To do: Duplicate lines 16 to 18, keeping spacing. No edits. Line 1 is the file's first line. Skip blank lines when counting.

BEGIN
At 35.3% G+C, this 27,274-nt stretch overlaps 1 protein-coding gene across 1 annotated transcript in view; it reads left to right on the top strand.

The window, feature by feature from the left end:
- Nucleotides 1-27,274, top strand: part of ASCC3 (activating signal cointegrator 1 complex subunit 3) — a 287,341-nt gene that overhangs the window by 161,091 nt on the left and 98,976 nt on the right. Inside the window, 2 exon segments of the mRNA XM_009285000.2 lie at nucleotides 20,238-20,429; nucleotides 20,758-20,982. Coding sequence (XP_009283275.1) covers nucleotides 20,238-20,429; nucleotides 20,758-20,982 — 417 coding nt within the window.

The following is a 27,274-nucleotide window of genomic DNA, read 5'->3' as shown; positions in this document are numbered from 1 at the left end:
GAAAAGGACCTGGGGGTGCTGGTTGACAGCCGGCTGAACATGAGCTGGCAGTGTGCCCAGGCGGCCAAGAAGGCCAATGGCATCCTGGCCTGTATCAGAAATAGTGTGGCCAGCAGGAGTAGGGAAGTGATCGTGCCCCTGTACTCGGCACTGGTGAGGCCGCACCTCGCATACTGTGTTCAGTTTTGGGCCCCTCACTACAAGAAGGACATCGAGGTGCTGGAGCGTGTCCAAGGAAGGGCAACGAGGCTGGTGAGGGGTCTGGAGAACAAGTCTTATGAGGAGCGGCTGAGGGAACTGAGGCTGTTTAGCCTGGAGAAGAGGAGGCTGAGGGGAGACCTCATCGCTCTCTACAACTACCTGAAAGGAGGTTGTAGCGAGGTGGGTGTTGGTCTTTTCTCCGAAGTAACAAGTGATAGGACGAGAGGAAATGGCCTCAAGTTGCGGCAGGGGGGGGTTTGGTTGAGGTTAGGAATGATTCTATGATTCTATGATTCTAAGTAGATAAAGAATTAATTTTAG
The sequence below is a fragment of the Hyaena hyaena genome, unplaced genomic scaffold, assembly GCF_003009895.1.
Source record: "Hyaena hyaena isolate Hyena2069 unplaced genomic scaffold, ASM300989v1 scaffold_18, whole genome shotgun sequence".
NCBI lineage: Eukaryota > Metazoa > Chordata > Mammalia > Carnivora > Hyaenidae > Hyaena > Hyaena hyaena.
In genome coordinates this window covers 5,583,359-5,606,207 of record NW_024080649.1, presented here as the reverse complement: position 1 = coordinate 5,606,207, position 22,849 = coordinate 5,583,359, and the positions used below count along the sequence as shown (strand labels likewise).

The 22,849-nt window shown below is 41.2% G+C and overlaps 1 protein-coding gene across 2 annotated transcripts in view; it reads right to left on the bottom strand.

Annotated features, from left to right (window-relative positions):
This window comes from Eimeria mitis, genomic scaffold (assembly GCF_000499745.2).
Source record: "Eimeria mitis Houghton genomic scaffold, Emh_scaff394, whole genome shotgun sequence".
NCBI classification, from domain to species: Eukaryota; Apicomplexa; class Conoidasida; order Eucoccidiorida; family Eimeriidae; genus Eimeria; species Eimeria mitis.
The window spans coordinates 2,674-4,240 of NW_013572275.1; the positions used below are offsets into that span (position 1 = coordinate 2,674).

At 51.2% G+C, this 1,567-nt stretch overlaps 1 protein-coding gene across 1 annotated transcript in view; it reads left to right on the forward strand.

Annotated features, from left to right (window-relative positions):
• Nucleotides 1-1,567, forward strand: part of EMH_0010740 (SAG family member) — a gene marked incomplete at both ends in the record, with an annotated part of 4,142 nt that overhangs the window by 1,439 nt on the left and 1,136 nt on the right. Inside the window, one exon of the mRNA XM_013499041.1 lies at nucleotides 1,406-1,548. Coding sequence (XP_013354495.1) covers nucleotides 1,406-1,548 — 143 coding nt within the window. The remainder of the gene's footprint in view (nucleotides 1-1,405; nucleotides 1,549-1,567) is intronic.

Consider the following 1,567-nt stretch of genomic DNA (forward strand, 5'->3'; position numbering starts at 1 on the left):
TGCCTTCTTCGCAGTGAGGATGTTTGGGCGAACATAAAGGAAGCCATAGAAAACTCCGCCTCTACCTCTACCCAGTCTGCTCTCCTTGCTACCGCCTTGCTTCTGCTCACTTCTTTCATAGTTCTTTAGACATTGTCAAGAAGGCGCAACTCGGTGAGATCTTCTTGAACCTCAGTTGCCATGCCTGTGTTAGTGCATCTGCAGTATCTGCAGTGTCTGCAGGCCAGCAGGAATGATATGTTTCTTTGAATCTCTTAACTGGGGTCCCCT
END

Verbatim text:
At 51.2% G+C, this 1,567-nt stretch overlaps 1 protein-coding gene across 1 annotated transcript in view; it reads left to right on the forward strand.

Annotated features, from left to right (window-relative positions):
• Nucleotides 1-1,567, forward strand: part of EMH_0010740 (SAG family member) — a gene marked incomplete at both ends in the record, with an annotated part of 4,142 nt that overhangs the window by 1,439 nt on the left and 1,136 nt on the right. Inside the window, one exon of the mRNA XM_013499041.1 lies at nucleotides 1,406-1,548. Coding sequence (XP_013354495.1) covers nucleotides 1,406-1,548 — 143 coding nt within the window. The remainder of the gene's footprint in view (nucleotides 1-1,405; nucleotides 1,549-1,567) is intronic.